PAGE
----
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Salicylic acid in plant salinity stress signalling and tolerance

Authors
  • Jayakannan, Maheswari1, 2, 3
  • Bose, Jayakumar2
  • Babourina, Olga1
  • Rengel, Zed1
  • Shabala, Sergey2
  • 1 University of Western Australia, School of Earth and Environment, Perth, Australia , Perth (Australia)
  • 2 University of Tasmania, School of Land and Food and Tasmanian Institute for Agriculture, Hobart, TAS, 7001, Australia , Hobart (Australia)
  • 3 University of Tasmania, School of Biological Science, Hobart, Australia , Hobart (Australia)
Type
Published Article
Journal
Plant Growth Regulation
Publisher
Springer Netherlands
Publication Date
Jan 23, 2015
Volume
76
Issue
1
Pages
25–40
Identifiers
DOI: 10.1007/s10725-015-0028-z
Source
Springer Nature
Keywords
License
Yellow

Abstract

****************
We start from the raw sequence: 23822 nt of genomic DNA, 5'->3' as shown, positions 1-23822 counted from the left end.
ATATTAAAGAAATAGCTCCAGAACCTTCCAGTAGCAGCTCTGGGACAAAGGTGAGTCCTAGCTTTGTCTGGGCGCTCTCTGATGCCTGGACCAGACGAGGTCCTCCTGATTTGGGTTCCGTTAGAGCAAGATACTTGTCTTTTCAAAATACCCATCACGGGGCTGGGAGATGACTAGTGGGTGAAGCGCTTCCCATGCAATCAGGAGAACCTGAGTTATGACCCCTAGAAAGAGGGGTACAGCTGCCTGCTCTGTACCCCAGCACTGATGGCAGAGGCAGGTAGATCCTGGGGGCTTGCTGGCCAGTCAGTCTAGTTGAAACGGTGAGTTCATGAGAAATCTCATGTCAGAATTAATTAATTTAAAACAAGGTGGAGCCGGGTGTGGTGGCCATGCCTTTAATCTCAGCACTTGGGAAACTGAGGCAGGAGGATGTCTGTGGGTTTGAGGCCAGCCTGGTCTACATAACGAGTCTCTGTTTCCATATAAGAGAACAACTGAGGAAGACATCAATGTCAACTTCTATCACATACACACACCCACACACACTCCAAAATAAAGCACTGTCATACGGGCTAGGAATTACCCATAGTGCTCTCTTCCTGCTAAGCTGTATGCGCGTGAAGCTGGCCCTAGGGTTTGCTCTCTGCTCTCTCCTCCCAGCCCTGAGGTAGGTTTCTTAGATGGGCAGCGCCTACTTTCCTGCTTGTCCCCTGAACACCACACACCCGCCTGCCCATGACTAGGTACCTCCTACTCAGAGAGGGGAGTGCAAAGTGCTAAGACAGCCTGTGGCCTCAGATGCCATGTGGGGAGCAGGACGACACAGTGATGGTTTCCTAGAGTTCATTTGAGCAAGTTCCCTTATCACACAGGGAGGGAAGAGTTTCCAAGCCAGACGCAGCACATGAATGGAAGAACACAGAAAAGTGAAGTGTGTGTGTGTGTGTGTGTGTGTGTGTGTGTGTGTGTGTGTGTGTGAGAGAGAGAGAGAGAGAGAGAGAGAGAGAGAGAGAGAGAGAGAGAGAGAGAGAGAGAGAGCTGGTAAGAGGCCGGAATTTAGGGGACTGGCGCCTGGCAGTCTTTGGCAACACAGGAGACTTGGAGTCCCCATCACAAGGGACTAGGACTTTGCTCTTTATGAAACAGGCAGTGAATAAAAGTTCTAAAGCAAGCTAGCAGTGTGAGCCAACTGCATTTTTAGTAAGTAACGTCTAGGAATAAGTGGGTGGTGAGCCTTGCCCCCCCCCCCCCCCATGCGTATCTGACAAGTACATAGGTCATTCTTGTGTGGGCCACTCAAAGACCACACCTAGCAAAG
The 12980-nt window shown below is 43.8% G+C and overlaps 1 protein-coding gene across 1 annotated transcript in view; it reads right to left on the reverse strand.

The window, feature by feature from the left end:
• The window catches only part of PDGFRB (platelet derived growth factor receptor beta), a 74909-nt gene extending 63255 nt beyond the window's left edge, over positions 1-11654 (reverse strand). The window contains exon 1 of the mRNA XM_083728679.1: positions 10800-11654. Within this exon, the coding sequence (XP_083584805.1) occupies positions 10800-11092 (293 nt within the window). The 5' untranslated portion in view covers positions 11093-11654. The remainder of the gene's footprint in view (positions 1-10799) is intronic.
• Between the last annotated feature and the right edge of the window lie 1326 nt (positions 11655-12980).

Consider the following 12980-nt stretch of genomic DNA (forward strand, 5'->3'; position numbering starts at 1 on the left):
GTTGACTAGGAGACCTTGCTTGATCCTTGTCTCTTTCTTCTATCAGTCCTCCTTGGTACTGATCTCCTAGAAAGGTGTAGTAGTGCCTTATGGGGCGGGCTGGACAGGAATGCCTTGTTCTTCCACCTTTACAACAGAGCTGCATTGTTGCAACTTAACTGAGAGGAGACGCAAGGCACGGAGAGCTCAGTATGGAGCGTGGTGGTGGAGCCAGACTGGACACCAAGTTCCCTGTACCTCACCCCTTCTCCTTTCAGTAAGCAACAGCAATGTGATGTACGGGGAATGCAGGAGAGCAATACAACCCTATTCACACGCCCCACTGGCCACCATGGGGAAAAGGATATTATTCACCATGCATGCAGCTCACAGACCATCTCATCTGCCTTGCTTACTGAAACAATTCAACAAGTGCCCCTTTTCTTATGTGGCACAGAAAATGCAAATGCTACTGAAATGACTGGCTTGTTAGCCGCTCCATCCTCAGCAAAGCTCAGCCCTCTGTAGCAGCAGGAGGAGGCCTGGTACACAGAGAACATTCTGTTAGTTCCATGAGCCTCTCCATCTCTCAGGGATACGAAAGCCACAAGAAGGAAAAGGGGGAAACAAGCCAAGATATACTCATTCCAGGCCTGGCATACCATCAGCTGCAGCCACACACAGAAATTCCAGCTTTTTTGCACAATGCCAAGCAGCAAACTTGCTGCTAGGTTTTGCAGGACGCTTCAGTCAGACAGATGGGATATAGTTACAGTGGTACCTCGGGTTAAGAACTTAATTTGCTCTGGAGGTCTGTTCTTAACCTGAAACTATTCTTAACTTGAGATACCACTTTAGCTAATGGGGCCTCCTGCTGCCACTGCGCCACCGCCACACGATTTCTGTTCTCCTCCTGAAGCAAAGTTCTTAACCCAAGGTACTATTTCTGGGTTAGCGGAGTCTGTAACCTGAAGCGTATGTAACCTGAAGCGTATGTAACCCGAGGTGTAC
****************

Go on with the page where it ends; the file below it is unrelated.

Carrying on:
Soil salinity is one of the major environmental stresses affecting crop production worldwide, costing over $27Bln per year in lost opportunities to agricultural sector and making improved salinity tolerance of crops a critical step for sustainable food production. Salicylic acid (SA) is a signalling molecule known to participate in defence responses against variety of environmental stresses including salinity. However, the specific knowledge on how SA signalling propagates and promotes salt tolerance in plants remains largely unknown. This review focuses on the role of SA in regulation of ion transport processes during salt stress. In doing this, we briefly summarise a current knowledge on SA biosynthesis and metabolism, and then discuss molecular and physiological mechanisms mediating SA intracellular and long distance transport. We then discuss mechanisms of SA sensing and interaction with other plant hormones and signalling molecules such as ROS, and how this signalling affects activity of sodium and potassium transporters during salt stress. We argue that NPR1-mediated SA signalling is pivotal for (1) controlling Na+ entry into roots and the subsequent long-distance transport into shoots, (2) enhancing H+-ATPase activity in roots, (3) preventing stress-induced K+ leakage from roots via depolarisation-activated potassium outward-rectifying channel (KOR) and ROS-activated non-selective cation channels, and (4) increasing K+ concentration in shoots during salt stress. Future work should focus on how SA can regulate Na+ exclusion and sequestration mechanisms in plants.

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